Visiting policy practitioners

Visiting adjunct professors of practice teach regular courses in our curriculum.

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The Ford School and Weiser Diplomacy Center also engage expert practitioners for shorter-term instructional roles. Visiting adjunct professors of practice teach regular courses in our curriculum. For example, in spring 2020, Ambassador Richard Boucher and Carolyn Brehm co-taught a course on influence in foreign affairs. In fall 2020, Dr. Bama Athreya taught a course on gender, trade, and development. Visiting practitioners also teach shorter modules, simulations, and short courses. Recent visiting instructors include Ambassador Dan Shields and Ambassador Susan Elliott. In fall 2021, we look forward to welcoming Carol Giacomo to teach an undergraduate course on Writing Persuasively About International Relations and Ambassador Dan Shields will be back to teach a graduate course on U.S. Diplomacy in the Indo-Pacific.

Headshot of Carol Giacomo

Visiting policy practitioner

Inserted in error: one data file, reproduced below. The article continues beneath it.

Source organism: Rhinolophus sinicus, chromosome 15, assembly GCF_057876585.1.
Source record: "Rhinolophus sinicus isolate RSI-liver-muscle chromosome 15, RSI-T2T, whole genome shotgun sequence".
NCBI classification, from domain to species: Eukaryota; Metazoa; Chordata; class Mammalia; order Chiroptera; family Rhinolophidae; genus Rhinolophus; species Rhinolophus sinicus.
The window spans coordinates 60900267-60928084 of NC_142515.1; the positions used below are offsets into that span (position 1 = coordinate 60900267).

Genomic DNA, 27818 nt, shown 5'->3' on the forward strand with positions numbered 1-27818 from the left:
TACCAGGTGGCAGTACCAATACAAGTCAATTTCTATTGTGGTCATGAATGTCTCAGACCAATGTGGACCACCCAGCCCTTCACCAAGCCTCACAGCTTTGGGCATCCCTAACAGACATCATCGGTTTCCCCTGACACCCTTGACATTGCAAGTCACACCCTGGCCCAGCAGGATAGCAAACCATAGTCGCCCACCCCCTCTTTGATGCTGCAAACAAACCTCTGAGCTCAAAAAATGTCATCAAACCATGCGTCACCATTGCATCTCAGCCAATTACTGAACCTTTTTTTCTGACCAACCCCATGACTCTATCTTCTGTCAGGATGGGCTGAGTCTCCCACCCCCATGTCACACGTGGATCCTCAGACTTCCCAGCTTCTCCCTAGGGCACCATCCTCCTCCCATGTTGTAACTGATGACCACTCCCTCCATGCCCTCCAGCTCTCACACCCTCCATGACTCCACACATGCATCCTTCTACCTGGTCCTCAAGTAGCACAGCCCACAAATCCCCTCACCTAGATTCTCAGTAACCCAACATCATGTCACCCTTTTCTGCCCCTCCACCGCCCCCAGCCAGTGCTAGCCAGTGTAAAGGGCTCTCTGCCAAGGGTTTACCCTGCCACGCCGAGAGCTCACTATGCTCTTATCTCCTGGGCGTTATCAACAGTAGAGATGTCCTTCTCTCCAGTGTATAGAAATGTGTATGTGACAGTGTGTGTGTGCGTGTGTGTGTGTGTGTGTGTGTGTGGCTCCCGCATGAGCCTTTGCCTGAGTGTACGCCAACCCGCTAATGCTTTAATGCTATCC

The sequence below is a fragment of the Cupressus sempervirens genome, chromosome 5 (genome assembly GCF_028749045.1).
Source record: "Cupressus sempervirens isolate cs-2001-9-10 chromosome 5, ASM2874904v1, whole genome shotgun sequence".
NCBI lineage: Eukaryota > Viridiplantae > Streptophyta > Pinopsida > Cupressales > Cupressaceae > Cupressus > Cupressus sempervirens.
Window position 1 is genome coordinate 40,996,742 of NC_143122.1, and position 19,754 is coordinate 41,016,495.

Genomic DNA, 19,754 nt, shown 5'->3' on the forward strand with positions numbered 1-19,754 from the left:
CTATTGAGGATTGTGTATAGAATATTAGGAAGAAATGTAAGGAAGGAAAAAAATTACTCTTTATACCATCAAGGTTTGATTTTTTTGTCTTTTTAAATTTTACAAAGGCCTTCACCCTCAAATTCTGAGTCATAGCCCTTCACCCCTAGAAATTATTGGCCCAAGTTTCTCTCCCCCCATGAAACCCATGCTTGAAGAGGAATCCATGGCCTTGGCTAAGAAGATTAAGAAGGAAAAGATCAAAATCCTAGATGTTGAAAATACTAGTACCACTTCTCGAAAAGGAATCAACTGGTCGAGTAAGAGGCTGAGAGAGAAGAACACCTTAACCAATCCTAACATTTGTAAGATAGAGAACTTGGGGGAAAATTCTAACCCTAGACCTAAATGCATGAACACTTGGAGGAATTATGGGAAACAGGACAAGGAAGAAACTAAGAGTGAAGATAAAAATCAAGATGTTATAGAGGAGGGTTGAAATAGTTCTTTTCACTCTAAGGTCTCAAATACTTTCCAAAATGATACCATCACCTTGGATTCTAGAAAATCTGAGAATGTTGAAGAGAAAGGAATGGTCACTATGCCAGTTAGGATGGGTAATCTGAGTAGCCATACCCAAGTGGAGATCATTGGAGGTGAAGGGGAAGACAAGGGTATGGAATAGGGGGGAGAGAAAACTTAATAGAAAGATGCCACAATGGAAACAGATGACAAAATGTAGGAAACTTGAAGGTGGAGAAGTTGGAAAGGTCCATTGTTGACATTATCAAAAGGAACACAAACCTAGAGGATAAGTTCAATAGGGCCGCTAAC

Carol Giacomo

Carol Giacomo, a former diplomatic correspondent for Reuters in Washington, covered foreign policy for the international wire service for more than two decades before joining the Times editorial board in August 2007. In her previous position, she traveled over 1 million miles to more than 100 countries with eight secretaries of state and various other senior U.S. officials. Her reporting for the editorial board involves regular independent overseas travel, including recent trips to North Korea, Iran and Myanmar. In 2009, she won the Georgetown University Weintal Prize for diplomatic reporting. She is a member of the Council on Foreign Relations. In 1999-2000, she was a senior fellow at the U.S. Institute of Peace, researching U.S. economic and foreign policy decision-making during the Asian financial crisis.
Headshot of Ambassador Dan Shields

Visiting policy practitioner

Ambassador Daniel Shields

Ambassador (Ret.) Daniel Shields consults, teaches courses and conducts simulations relating to diplomacy and U.S.-Asia relations. From 2015-18, while on detail from the U.S. State Department as the Diplomatic Advisor to the Commandant at the U.S. Army War College in Carlisle, Pennsylvania, he helped educate future strategic leaders on how to integrate the diplomatic, informational, military and economic (DIME) instruments of power to achieve national security objectives. He served as the U.S. Ambassador to Brunei from 2011-14, handling sensitive South China Sea-related issues in connection with Brunei’s hosting in 2013 of the various Summits involving the Association of Southeast Asian Nations (ASEAN). Ambassador (Ret.) Shields led two other U.S. diplomatic Missions in Southeast Asia as Chargé d’Affaires.